Kitchen Herbs to GrowPosted: March 12, 2012
13 herbs to grow in your kitchen, with tips on getting started and keeping them growing
By Kris Wetherbee, Special to The Oregonian
If you love what fresh herbs can do for food, you can still keep that flavor at hand and satisfy your cravings when you grow them indoors. There are a surprising number of herbs that will thrive as indoor plants. All it takes is a bright space, a few well-chosen varieties and a spirit of adventure.
To ensure success, it’s usually best to start with healthy plants rather than seeds, especially at this time of year. Established plants put you months ahead (sometimes even a year) compared with plants started from seeds, plus they offer you a wide range of varieties for growing indoors.
You’ll need a bright space, such as a large sunny window, a sunroom or a room with skylights. Choose a location with temps between 55 and 75 degrees with good air circulation. The area next to a window may be too cold for some herbs in winter.
Most culinary herbs grow best with at least five to six hours of bright light; mint, parsley and chives do fine with four to five. Keep in mind that natural light is more limited and less intense in winter. Other factors to consider when choosing your location are nearby trees that cast shade, a roof overhang or a patio roof. If plants start to look leggy you may need to move them to a location with more light or supplement with grow or fluorescent lights.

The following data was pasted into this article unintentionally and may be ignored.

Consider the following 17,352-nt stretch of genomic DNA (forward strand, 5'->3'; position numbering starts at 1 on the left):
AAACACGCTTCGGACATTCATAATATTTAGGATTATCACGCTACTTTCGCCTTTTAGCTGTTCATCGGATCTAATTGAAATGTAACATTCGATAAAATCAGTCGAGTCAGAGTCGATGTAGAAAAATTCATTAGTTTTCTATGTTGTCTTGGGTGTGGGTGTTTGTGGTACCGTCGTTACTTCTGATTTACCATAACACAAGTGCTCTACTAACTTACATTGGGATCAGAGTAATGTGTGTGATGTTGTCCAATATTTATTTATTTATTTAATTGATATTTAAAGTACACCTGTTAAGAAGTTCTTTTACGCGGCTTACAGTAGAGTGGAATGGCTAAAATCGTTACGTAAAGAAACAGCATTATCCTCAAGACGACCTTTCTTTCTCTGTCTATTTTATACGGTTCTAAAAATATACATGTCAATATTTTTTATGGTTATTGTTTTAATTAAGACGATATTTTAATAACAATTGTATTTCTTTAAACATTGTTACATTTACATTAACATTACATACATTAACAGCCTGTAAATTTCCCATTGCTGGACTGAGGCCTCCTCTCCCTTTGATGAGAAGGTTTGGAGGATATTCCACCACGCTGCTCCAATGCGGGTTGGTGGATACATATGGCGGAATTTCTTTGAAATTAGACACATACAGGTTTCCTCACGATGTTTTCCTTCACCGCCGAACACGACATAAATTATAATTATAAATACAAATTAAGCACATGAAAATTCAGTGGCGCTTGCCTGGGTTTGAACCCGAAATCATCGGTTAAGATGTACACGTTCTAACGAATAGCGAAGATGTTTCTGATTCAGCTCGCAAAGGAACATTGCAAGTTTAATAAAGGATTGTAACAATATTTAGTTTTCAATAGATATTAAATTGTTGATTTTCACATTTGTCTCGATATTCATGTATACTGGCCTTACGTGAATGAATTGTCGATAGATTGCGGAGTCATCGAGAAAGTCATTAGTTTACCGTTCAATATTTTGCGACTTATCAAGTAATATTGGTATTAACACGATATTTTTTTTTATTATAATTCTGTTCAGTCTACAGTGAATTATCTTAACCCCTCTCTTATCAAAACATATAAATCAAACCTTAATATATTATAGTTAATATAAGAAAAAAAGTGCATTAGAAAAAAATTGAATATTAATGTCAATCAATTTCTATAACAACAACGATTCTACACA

Selecting containers and soil
Almost any pot or container at least 6 inches or larger can be used for growing herbs as long as it has drainage holes. Choose the largest pot possible to provide more room for growing roots, which will give you a bigger plant to harvest from.
Use a fast-draining potting mix as garden soil will compact in containers and smother plant roots. Look for a premium mix that includes lightweight ingredients such as perlite or vermiculite to help loosen and aerate the final mix.
Water needs will vary depending on the size and type of plant, the size and type of container, and the time of year. Plants are dormant or growing less actively during winter when light levels are lower and therefore require less water. Allow the soil to dry slightly for most herbs; keep the soil slightly moist for basil, chives, mint and parsley. The best way to tell when a plant needs water is to stick your finger one inch into the soil. If the soil feels dry, it’s time to water.